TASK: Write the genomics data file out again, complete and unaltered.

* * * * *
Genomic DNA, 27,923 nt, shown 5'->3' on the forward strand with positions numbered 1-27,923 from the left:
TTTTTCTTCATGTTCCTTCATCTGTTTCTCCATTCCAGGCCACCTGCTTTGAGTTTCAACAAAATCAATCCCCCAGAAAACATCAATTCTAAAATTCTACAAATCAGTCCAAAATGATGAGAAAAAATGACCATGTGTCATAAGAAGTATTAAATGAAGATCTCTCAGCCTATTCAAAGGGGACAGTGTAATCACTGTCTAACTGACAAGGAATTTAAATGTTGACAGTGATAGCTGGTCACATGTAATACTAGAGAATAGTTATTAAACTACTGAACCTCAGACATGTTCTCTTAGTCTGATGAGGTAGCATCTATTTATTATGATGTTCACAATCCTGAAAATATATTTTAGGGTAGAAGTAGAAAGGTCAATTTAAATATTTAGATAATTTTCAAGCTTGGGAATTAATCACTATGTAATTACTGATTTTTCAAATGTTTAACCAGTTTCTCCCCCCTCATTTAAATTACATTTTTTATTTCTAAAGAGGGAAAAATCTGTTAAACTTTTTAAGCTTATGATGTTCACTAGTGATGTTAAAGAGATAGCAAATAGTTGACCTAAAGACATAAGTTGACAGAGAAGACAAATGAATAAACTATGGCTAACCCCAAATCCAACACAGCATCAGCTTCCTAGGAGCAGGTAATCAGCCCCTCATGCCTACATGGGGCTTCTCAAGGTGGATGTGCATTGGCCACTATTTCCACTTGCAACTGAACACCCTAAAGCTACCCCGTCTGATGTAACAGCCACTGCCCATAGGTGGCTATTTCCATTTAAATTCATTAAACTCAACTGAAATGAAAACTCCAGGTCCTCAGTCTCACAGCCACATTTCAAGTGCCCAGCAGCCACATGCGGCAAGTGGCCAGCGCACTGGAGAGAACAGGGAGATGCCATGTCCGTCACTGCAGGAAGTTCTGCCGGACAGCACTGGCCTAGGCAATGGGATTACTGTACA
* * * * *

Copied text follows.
Genomic DNA, 27,923 nt, shown 5'->3' on the forward strand with positions numbered 1-27,923 from the left:
TTTTTCTTCATGTTCCTTCATCTGTTTCTCCATTCCAGGCCACCTGCTTTGAGTTTCAACAAAATCAATCCCCCAGAAAACATCAATTCTAAAATTCTACAAATCAGTCCAAAATGATGAGAAAAAATGACCATGTGTCATAAGAAGTATTAAATGAAGATCTCTCAGCCTATTCAAAGGGGACAGTGTAATCACTGTCTAACTGACAAGGAATTTAAATGTTGACAGTGATAGCTGGTCACATGTAATACTAGAGAATAGTTATTAAACTACTGAACCTCAGACATGTTCTCTTAGTCTGATGAGGTAGCATCTATTTATTATGATGTTCACAATCCTGAAAATATATTTTAGGGTAGAAGTAGAAAGGTCAATTTAAATATTTAGATAATTTTCAAGCTTGGGAATTAATCACTATGTAATTACTGATTTTTCAAATGTTTAACCAGTTTCTCCCCCCTCATTTAAATTACATTTTTTATTTCTAAAGAGGGAAAAATCTGTTAAACTTTTTAAGCTTATGATGTTCACTAGTGATGTTAAAGAGATAGCAAATAGTTGACCTAAAGACATAAGTTGACAGAGAAGACAAATGAATAAACTATGGCTAACCCCAAATCCAACACAGCATCAGCTTCCTAGGAGCAGGTAATCAGCCCCTCATGCCTACATGGGGCTTCTCAAGGTGGATGTGCATTGGCCACTATTTCCACTTGCAACTGAACACCCTAAAGCTACCCCGTCTGATGTAACAGCCACTGCCCATAGGTGGCTATTTCCATTTAAATTCATTAAACTCAACTGAAATGAAAACTCCAGGTCCTCAGTCTCACAGCCACATTTCAAGTGCCCAGCAGCCACATGCGGCAAGTGGCCAGCGCACTGGAGAGAACAGGGAGATGCCATGTCCGTCACTGCAGGAAGTTCTGCCGGACAGCACTGGCCTAGGCAATGGGATTACTGTACA